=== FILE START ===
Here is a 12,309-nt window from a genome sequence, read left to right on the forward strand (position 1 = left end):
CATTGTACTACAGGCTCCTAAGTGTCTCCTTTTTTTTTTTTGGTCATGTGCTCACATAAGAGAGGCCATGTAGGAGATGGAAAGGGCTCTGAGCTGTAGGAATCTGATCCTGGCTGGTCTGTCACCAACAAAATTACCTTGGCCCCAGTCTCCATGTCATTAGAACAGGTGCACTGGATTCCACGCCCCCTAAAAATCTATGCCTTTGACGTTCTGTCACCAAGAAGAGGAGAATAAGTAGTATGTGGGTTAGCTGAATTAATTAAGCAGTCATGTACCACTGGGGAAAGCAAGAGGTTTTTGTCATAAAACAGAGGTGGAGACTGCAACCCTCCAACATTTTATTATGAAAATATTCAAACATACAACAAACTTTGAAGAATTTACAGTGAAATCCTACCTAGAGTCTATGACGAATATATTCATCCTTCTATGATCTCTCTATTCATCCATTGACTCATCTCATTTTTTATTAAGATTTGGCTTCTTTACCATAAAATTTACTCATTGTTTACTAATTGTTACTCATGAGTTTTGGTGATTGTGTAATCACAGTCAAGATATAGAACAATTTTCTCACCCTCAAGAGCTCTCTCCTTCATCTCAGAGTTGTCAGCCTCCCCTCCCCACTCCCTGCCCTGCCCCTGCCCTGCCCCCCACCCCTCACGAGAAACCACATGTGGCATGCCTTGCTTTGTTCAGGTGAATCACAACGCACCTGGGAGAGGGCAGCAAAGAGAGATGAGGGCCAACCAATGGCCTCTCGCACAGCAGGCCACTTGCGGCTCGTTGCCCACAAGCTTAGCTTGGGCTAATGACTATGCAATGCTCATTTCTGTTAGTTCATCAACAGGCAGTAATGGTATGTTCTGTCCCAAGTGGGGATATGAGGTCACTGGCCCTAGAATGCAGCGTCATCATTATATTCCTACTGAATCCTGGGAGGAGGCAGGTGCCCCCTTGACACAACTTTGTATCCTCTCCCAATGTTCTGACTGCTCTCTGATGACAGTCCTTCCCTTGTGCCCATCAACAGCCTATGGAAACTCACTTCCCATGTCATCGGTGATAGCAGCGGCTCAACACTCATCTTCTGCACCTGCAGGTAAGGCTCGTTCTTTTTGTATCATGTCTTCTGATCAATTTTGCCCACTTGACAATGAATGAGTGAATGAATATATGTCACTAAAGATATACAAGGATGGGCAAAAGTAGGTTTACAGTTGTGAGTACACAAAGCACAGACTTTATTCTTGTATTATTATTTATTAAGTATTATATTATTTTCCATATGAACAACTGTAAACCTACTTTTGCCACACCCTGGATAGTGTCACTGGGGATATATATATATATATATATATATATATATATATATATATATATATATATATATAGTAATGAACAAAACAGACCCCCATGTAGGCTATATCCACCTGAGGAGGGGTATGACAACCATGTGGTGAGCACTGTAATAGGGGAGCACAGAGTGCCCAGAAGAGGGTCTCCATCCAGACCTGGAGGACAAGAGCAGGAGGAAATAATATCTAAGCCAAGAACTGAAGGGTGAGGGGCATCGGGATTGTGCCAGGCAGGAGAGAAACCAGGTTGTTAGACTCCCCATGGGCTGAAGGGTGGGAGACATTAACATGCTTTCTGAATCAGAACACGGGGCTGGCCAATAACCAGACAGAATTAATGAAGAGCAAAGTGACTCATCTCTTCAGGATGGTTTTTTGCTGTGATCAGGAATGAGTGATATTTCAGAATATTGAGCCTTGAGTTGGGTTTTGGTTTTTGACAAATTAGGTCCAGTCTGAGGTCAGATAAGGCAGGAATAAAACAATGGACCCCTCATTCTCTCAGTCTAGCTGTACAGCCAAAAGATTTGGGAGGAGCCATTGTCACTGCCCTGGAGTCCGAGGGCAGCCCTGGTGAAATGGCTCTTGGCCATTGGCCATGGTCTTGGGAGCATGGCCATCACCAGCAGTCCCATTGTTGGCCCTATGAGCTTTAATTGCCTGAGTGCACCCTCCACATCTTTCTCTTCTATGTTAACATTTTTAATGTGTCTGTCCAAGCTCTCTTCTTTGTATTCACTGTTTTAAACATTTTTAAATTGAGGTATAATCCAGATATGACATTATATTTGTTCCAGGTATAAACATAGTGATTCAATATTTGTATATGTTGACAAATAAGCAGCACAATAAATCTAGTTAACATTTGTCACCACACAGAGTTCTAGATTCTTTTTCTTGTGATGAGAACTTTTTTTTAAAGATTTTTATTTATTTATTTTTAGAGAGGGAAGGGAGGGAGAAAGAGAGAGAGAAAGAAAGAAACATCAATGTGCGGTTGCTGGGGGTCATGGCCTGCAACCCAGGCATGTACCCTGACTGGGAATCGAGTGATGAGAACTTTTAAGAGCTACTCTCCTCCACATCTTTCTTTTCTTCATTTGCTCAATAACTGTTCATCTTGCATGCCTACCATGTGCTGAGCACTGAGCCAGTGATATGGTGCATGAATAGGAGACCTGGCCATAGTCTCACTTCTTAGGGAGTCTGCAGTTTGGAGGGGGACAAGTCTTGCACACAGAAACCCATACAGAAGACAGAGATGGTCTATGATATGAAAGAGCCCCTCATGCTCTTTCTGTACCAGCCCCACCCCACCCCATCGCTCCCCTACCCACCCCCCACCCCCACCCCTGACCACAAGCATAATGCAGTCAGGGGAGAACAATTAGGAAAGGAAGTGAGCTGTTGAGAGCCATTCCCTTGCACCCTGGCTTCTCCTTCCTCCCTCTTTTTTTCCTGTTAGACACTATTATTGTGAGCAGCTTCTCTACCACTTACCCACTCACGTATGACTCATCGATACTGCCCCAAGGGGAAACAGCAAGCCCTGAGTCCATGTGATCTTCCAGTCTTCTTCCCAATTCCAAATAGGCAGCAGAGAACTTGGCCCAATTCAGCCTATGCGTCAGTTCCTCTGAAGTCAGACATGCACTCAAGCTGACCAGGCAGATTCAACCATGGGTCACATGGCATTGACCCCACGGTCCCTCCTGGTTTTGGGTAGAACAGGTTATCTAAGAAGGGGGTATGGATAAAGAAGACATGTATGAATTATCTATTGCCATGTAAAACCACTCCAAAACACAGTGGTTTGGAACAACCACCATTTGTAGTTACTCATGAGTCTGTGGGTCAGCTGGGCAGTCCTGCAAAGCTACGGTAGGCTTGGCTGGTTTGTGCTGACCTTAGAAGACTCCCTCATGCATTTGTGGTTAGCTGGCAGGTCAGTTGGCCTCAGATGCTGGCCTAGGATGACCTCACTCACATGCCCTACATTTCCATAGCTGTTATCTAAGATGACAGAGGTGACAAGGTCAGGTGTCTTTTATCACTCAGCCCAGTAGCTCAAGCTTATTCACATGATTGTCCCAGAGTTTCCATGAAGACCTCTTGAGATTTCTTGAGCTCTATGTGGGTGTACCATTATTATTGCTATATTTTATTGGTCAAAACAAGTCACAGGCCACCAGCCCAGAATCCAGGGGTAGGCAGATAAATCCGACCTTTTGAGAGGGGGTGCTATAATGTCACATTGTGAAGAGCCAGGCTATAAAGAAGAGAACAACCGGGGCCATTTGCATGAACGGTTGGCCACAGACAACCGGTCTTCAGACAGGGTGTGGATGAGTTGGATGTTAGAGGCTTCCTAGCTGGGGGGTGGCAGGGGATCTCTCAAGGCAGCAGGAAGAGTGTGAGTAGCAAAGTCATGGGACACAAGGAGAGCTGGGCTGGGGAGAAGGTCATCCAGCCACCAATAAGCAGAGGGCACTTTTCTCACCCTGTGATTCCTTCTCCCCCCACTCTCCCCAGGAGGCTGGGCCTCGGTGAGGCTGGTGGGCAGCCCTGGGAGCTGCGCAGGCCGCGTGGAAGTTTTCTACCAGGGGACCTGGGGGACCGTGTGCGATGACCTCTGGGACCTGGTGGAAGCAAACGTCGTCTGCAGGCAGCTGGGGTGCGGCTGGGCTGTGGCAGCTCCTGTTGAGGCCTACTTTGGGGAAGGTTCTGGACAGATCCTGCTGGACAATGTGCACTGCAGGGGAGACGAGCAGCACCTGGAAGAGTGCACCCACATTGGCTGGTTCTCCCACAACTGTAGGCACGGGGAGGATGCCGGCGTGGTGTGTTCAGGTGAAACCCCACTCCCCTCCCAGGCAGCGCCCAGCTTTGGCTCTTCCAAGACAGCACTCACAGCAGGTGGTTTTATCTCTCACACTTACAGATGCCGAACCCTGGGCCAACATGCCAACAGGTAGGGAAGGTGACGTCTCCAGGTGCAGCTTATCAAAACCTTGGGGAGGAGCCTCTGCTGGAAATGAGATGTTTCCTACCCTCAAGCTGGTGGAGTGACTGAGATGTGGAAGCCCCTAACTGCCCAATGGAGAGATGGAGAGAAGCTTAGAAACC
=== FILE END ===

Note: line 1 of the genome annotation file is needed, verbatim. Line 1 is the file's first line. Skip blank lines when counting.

Here is a 12,309-nt window from a genome sequence, read left to right on the forward strand (position 1 = left end):